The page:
Raúl Zurita and Cristóbal Lehyt: Conceptual Stumblings

Date: 

Friday, October 28, 2016, 4:00pm

Location: 

Center for Government and International Studies South, 1730 Cambridge Street, Room S-216

Presented by: Carpenter Center for the Visual Arts
Admission: Free
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Talk + Performance: A panel discussion on the rise and development of Chilean conceptual art will be followed with a performance-lecture by poet and conceptual artist Raúl Zurita and visual artist Cristóbal Lehyt. 

A foundational figure in Chilean poetry and conceptual art, Zurita is best known for his poetry interventions, and installations reference bodies that are absent yet omnipresent, often drawing on local figures and conditions of the early years of the Pinochet dictatorship. Working in collaboration with Lehyt, an artist of a later generation, the performance-lecture transposes Zurita’s texts onto the present through a live reading and the creation of a new wall drawing by Lehyt made in response to them. While Zurita recites two poems—one from before the dictatorship, one from after—a live-stream projection will depict a performer tracing Lehyt’s drawings onto a gallery wall in the Carpenter Center. These simultaneous, yet physically distanced actions raise questions about the interpretation of artistic legacy over time, and emphasize the difficulty of expressing the specific context of 1970s Chile to an audience that did not experience first hand. The wall drawing will remain on display in the Sert Gallery as part of the exhibition Embodied Absence: Chilean Art of the 1970s Now.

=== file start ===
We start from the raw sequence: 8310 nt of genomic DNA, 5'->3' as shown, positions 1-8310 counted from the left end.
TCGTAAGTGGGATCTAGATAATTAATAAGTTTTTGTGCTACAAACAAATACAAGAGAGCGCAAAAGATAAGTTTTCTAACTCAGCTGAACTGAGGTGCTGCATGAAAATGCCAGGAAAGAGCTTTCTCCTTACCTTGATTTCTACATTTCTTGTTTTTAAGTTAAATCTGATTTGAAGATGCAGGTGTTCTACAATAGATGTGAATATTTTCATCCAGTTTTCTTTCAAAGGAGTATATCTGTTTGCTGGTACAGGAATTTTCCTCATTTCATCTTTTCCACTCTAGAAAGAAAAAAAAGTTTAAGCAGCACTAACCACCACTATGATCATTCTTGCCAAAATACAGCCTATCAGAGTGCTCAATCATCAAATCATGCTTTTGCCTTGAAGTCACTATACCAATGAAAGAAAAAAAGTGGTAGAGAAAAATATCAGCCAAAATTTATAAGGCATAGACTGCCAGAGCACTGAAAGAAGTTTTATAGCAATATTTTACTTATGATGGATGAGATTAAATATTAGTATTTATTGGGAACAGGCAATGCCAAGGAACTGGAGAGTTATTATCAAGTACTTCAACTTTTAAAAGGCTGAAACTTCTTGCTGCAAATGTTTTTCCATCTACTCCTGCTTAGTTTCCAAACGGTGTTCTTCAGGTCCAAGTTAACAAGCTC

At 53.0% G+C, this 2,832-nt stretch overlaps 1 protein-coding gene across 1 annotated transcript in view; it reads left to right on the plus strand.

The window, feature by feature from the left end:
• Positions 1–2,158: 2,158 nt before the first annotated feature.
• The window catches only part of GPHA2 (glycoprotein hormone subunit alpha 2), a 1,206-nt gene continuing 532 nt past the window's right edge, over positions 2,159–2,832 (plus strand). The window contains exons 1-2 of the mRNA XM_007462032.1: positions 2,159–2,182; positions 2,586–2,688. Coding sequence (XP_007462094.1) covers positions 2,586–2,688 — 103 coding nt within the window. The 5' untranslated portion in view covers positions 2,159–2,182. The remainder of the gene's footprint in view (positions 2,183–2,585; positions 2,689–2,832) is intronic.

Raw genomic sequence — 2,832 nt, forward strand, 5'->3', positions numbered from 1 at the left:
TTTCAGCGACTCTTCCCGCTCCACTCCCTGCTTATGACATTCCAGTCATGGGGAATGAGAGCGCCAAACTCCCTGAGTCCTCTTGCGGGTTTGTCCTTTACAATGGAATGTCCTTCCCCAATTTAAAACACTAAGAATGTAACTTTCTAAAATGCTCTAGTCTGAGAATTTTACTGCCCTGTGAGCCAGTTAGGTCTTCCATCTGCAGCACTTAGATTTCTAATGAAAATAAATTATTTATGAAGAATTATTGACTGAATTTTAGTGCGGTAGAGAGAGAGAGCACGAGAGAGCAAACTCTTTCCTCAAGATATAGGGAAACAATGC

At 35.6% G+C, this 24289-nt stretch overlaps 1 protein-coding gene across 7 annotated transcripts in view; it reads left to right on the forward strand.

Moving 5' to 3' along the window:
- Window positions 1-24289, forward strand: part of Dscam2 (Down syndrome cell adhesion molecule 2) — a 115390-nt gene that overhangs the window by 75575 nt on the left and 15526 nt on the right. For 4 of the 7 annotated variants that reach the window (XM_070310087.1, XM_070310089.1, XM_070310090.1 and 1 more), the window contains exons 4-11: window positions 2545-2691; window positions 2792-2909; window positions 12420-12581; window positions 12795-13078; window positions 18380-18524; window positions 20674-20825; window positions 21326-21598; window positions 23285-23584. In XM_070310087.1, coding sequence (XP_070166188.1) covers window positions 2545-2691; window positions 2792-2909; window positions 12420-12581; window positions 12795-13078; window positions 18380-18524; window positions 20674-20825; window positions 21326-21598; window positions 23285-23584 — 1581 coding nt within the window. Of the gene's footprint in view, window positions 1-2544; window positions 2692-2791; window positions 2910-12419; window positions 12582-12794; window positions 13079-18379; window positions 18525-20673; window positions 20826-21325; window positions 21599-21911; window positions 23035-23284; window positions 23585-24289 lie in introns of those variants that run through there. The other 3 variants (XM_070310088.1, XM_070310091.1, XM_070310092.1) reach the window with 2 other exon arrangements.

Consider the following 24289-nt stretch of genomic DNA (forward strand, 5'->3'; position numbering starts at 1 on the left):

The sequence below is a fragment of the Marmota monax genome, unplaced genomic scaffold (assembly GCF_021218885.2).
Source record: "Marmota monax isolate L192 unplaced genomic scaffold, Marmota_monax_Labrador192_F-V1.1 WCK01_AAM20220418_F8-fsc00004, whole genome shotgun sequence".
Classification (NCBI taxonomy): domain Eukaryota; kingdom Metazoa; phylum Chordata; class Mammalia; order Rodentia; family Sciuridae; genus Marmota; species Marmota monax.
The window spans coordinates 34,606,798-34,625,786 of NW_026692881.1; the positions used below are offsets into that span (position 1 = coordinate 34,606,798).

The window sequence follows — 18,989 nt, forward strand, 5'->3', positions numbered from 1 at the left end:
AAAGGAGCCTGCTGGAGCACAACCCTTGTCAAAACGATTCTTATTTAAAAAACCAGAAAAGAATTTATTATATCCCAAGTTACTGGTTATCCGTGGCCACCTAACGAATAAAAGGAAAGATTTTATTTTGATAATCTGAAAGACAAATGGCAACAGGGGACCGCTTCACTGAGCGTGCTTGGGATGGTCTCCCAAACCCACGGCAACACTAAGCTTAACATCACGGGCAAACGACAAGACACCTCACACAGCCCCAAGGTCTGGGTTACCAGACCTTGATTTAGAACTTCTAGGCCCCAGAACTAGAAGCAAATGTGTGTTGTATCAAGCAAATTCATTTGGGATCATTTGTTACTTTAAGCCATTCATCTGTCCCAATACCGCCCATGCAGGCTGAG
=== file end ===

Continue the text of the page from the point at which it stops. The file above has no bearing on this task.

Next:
Following an introduction by Professor Tom Cummins, a panel featuring curator Liz Munsell, Professor Sergio Delgado, and Fellow José Falconi will present on the multiyear and multivocal interdisciplinary research project on the origins of conceptual art in Chile, Conceptual Stumblings, supported by the David Rockefeller Center for Latin American Studies at Harvard.

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